Viet Nam: Failure to Comply with International Human Rights Obligations | Joint Submission

Full PDF Version / Full Word Version


UPR SUBMISSION – VIETNAM – JULY 2018

A. Introduction

  1. Lawyers for Lawyers (“L4L”) and Lawyers’ Rights Watch Canada (“LRWC”) jointly submit this report on the state of human rights in Viet Nam, especially in respect of the legal profession, with recommendations for the 32nd session of the UPR Working Group in the UN Human Rights Council in January-February 2019. This report was co-signed by Viet Tan.
  2. L4L is an independent and non-political Netherlands foundation, which was established in 1986 and is funded by lawyers’ donations. L4L promotes the proper functioning of the rule of law through the free and independent exercise of the legal profession around the world. L4L has special consultative status with ECOSOC since 2013.
  3. LRWC is a committee of Canadian lawyers and other human rights defenders who promote human rights and the rule of law through advocacy, education, and legal research. LRWC is a volunteer-run NGO in special consultative status with the Economic and Social Council of the United Nations.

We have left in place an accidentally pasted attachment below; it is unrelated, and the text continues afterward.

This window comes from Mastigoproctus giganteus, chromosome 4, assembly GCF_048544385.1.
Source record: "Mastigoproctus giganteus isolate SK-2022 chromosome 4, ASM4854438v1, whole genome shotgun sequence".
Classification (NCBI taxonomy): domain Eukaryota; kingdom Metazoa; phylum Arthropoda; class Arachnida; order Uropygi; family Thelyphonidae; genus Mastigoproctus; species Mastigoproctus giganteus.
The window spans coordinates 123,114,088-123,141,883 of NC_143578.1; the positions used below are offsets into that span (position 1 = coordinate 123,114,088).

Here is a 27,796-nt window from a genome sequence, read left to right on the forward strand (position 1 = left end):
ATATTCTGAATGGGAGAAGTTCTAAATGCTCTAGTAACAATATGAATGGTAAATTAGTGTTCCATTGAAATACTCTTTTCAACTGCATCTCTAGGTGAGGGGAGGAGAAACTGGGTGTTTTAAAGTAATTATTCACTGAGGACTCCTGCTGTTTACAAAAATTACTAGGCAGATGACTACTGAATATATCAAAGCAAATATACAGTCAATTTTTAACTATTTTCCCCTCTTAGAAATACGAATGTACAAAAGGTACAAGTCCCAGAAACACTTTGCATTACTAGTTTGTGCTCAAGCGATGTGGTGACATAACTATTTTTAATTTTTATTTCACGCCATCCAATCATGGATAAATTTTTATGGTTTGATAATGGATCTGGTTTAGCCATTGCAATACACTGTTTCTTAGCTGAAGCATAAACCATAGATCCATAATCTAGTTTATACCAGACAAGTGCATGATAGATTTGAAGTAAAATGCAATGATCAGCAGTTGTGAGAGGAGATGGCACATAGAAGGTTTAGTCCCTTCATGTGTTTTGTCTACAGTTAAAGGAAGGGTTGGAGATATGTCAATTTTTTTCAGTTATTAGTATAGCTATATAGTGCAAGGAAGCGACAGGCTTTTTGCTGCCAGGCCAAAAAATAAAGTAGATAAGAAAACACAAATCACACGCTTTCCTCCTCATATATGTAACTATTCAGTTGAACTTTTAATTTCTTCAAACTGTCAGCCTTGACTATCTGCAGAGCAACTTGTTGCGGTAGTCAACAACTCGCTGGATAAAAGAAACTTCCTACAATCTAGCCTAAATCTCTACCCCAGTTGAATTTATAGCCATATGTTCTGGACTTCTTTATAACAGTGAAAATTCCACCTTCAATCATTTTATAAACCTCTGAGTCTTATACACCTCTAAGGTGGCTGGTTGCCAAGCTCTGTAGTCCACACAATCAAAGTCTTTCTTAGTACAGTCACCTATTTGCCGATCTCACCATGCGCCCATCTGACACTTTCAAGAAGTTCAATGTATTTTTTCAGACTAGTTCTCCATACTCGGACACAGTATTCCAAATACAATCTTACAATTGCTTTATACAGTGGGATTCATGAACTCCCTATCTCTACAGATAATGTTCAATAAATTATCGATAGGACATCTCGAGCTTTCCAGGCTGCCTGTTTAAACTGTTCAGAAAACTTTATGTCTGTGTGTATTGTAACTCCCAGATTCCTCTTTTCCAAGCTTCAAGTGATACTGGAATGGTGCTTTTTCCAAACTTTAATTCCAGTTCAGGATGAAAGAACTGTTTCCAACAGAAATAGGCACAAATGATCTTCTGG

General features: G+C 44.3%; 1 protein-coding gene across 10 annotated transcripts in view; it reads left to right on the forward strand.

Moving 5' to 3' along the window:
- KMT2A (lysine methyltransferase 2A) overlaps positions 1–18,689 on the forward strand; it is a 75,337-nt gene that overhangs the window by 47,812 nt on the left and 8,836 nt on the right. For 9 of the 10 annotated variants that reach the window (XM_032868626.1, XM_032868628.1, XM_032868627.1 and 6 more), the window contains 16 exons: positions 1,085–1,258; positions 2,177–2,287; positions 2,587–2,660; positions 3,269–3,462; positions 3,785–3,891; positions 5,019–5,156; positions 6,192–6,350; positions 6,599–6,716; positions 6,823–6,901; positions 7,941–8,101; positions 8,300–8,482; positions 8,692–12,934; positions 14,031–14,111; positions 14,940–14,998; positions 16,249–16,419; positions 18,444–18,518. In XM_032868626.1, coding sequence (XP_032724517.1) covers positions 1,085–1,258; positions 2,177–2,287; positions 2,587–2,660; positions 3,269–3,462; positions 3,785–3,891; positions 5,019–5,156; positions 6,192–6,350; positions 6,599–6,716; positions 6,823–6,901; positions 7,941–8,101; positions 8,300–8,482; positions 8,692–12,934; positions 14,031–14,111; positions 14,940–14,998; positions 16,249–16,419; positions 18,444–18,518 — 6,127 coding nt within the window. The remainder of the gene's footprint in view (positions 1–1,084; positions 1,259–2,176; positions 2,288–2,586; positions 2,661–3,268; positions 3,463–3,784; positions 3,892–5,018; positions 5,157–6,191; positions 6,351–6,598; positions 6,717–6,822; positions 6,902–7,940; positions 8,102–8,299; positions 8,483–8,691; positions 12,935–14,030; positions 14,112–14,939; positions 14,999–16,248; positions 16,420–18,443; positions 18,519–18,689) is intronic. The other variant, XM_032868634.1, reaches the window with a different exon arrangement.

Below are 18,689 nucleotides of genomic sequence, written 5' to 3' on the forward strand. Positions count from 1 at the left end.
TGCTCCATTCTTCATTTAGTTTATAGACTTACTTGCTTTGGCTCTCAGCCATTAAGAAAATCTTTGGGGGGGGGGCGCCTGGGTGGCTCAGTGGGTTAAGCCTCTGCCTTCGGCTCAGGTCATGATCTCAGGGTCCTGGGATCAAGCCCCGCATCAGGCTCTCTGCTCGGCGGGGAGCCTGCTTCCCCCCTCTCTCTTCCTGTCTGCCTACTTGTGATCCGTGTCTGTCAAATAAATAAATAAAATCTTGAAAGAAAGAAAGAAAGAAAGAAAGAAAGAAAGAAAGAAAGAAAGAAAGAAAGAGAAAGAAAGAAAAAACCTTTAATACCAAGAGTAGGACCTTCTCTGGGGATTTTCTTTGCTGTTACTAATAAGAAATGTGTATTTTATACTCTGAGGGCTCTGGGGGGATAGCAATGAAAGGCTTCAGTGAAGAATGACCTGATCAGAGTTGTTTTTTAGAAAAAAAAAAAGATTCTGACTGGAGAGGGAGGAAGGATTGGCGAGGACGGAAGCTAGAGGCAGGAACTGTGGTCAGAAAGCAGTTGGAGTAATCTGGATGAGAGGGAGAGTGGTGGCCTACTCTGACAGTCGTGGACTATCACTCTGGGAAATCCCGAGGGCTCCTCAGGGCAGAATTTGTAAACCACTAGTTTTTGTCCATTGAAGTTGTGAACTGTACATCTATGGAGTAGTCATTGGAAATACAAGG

4. This submission highlights key concerns regarding Viet Nam’s compliance with its international human rights obligations to guarantee the right to independent counsel as set out in the UN Basic Principles on the Role of Lawyers [1] (“Basic Principles”) and other international human rights instruments, focusing the lack of effective guarantees for the functioning of lawyers, including the lack of freedom of expression and association of lawyers. Non-compliance with the Basic Principles undermines the proper functioning of the judicial system, in particular the right to fair trial and effective access to justice.

[1] Basic Principles on the Role of Lawyers, adopted by the Eight United Nations Congress on the Prevention of Crime and the Treatment of Offenders, Havana, Cuba, 27 August to 7 September 1990.